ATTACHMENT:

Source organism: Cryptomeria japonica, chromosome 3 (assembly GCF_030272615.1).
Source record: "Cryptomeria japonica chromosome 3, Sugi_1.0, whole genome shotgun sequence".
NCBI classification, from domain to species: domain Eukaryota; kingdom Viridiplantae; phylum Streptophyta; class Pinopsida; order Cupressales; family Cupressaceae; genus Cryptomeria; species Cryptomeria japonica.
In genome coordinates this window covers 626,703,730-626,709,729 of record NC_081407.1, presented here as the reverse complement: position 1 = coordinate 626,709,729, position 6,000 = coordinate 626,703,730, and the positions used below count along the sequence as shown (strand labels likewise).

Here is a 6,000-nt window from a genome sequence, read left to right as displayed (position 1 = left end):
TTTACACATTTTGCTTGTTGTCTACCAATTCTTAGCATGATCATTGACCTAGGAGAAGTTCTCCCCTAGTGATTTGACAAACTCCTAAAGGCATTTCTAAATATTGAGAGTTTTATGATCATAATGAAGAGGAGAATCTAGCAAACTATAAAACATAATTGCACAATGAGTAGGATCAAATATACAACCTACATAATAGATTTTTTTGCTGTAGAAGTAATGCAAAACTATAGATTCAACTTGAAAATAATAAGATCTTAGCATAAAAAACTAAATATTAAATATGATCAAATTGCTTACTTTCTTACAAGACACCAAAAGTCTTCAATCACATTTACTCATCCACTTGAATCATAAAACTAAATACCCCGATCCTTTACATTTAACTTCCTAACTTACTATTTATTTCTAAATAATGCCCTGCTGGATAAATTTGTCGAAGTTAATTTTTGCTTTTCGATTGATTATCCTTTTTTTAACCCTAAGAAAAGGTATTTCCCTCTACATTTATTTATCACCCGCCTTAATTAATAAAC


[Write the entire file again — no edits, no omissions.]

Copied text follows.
Source organism: Cryptomeria japonica, chromosome 3 (assembly GCF_030272615.1).
Source record: "Cryptomeria japonica chromosome 3, Sugi_1.0, whole genome shotgun sequence".
NCBI classification, from domain to species: domain Eukaryota; kingdom Viridiplantae; phylum Streptophyta; class Pinopsida; order Cupressales; family Cupressaceae; genus Cryptomeria; species Cryptomeria japonica.
In genome coordinates this window covers 626,703,730-626,709,729 of record NC_081407.1, presented here as the reverse complement: position 1 = coordinate 626,709,729, position 6,000 = coordinate 626,703,730, and the positions used below count along the sequence as shown (strand labels likewise).

Here is a 6,000-nt window from a genome sequence, read left to right as displayed (position 1 = left end):
TTTACACATTTTGCTTGTTGTCTACCAATTCTTAGCATGATCATTGACCTAGGAGAAGTTCTCCCCTAGTGATTTGACAAACTCCTAAAGGCATTTCTAAATATTGAGAGTTTTATGATCATAATGAAGAGGAGAATCTAGCAAACTATAAAACATAATTGCACAATGAGTAGGATCAAATATACAACCTACATAATAGATTTTTTTGCTGTAGAAGTAATGCAAAACTATAGATTCAACTTGAAAATAATAAGATCTTAGCATAAAAAACTAAATATTAAATATGATCAAATTGCTTACTTTCTTACAAGACACCAAAAGTCTTCAATCACATTTACTCATCCACTTGAATCATAAAACTAAATACCCCGATCCTTTACATTTAACTTCCTAACTTACTATTTATTTCTAAATAATGCCCTGCTGGATAAATTTGTCGAAGTTAATTTTTGCTTTTCGATTGATTATCCTTTTTTTAACCCTAAGAAAAGGTATTTCCCTCTACATTTATTTATCACCCGCCTTAATTAATAAAC